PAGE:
These are questions I hear from parents a lot. I'm seeing more and more babies skip crawling and as a developmental movement teacher this is a bit worrisome. Crawling is an important milestone that, in my opinion, needs to be reached and reached properly. Many things are being organized in the body and brain during crawling, making it essential to development and self esteem continuing well into adolescence and adulthood. Crawling should begin around 7, 8 or even 9 months and continue for as long as...well as long as it takes!
I believe the reason why we are seeing less crawling is because we are seeing less tummy time. Parents are opting out of tummy time because their baby doesn't like it, fear of SIDS or they are just not doing it long enough. The lack of time on their belly doesn't allow for their upper body to develop the way it should. We see this when a child is sitting upright before they are strong enough and their upper body ends up collapsing over their legs. Tummy time is essential and needed to help organize the body on the ground before pushing up on all four limbs and crawling. We can think of it as 3 different times the body needs to organize itself. 1st is tummy time on the ground. 2nd is crawling on hands and knees and 3rd is walking.
Hand and knee crawling requires opposite-side limb movement unlike the belly crawling which emphasis same arm same leg (lizard pose in yoga). This is called control-lateral or cross body movement, and is something we practice in class, during our "hand to your knee" song. Our brains have two hemispheres that are connected by a 'walkway' called the corpus callosum. This is actually a collection of nerve fibers that can be strengthened by doing cross body work. Musicians have some of the strongest corpus callouss due to their hands usually doing different things at once. The cross body movement allows the two side of the brain to communicate with each other. The repetitious movement helps stimulate and organize neurons, allowing the brain to process things like comprehension, concentration and memory.
Another puzzle piece of crawling is learning binocular vision, which is training the eyes to focus on a single object, creating one image. When a baby is crawling they visually determine where they want to be and then move their body to that spot. When a baby is crawling they are looking at their determined spot, and then back at their hands crawling on the floor. This forces the eyes to focus on difference distances which will eventually help with tasks like catching, driving and hand eye coordination. This then plays in to spatial awareness, as a child crawls around a space they discover distance and placement of objects. Through trial and error play they can learn how to maneuver around something in the way, whether thats by climbing over it or creating a new path around it, and voila! They just implanted a fantastic problem solving technique!
Learning and mastering crawling is also a self confidence boost! A baby learns about taking risks and the failures or successes that come along with it. They learn how to make decisions about speed, destination and the joy of reaching those goals. Once they reach their toy or person they were headed for you'll see the instant joy on their face along with clapping! That is a proud baby who just got a major does of self confidence!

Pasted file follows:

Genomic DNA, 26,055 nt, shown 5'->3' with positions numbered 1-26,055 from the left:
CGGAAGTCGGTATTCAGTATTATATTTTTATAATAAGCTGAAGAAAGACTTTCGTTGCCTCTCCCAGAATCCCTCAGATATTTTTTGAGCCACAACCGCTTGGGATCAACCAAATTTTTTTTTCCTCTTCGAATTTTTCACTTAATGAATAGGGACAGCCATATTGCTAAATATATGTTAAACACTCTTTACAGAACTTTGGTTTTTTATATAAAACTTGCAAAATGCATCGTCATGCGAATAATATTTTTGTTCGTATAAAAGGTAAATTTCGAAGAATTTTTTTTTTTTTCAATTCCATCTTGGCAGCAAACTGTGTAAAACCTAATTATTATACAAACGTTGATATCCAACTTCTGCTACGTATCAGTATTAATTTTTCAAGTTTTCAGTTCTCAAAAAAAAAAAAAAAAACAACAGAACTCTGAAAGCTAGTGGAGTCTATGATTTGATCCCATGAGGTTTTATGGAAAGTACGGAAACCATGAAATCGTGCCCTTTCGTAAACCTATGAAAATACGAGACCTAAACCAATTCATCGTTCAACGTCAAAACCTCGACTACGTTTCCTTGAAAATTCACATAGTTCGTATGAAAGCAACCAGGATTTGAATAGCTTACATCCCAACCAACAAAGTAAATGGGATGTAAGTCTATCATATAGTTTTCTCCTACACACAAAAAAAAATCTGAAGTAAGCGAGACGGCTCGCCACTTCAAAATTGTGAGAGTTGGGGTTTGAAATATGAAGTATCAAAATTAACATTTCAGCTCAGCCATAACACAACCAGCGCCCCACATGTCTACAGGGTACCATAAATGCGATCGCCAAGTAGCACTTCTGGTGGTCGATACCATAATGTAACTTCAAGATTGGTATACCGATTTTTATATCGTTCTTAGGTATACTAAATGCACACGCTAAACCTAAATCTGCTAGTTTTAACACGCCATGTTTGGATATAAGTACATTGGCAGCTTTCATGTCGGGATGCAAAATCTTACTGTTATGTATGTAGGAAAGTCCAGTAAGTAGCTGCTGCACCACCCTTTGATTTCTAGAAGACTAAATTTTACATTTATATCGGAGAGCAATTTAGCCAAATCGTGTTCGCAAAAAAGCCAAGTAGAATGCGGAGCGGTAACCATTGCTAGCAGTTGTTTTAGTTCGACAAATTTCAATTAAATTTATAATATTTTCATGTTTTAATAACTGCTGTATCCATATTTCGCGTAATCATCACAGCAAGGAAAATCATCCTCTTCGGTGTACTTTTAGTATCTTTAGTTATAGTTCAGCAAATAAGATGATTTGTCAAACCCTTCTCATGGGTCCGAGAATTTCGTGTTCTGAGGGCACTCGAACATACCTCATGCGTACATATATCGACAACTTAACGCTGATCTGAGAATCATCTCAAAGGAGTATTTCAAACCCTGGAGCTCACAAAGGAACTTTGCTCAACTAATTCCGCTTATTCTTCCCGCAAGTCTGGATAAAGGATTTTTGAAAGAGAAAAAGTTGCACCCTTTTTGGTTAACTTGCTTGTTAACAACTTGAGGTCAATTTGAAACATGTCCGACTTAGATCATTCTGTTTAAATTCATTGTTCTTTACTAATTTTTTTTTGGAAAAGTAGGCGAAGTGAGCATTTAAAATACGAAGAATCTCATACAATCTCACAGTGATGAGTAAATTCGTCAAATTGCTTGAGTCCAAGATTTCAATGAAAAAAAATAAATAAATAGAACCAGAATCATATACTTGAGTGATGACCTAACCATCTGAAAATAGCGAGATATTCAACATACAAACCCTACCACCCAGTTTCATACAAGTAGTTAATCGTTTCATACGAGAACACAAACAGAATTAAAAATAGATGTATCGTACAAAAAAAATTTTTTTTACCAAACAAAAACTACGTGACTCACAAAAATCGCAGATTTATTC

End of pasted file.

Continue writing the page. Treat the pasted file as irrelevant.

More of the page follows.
So what if you have a baby who isn't crawling? Don't worry, there are lots of way to encourage crawling. Tummy time is always going to be a great place to start and find a way to make it interactive. There's nothing worse than being put down on the floor and being left alone. You can get down on your own belly and talk to them. You can also place a mirror in front of their face so they can enjoy looking at their own reflection. Placing their favorite toy away form them will peak their interest in trying to move and reach that toy. Rolling a ball away from them can also be enticing enough try and crawl after. If you have a baby who is over tummy time, is scooting on her bottom or already trying to walk, then I suggest putting them in situations that give them the opportunity to crawl. Such as, playing with tunnels, crawling under kitchen chairs. You can also get down on your hands and knees as a way to demonstrate what you'd like them to do, babies love to imitate! Keep trying to offer opportunities to crawl instead of standing or walking. Make it fun!
Not all babies who skip crawling are going to have difficulties, but the goal is to give them opportunities to reach these milestones now, instead of needing to work on them later in life. Instead of focusing on what your baby isn't doing, focus on what she is doing! Focus on progress. Babies can only hit so many milestones at once, so maybe your baby is hitting a language milestone? Maybe she is feeding herself with a spoon? Most importantly, stop comparing your baby to other babies. The truth is every baby is different, even your own children. Just because one walked at a certain age doesn't mean the other will. If your baby is continuously not hitting milestones then the best thing you can do is talk to your Pediatrician.
Ansley has been teaching Infant Movement classes since 2013, after studying Developmental Movement with Ellynne Skove. Since completing her training Ansley has taught all over the New York, New Jersey, Boston and now Florida. Ansley is certified in Level 1 Reiki and has completed her 200hr YT. She is passionate about empowering, nurturing and providing care to all families as they encounter the demands and joys of parenthood. Through her work she is able to soulfully fulfil her greatest ambition; to care for others.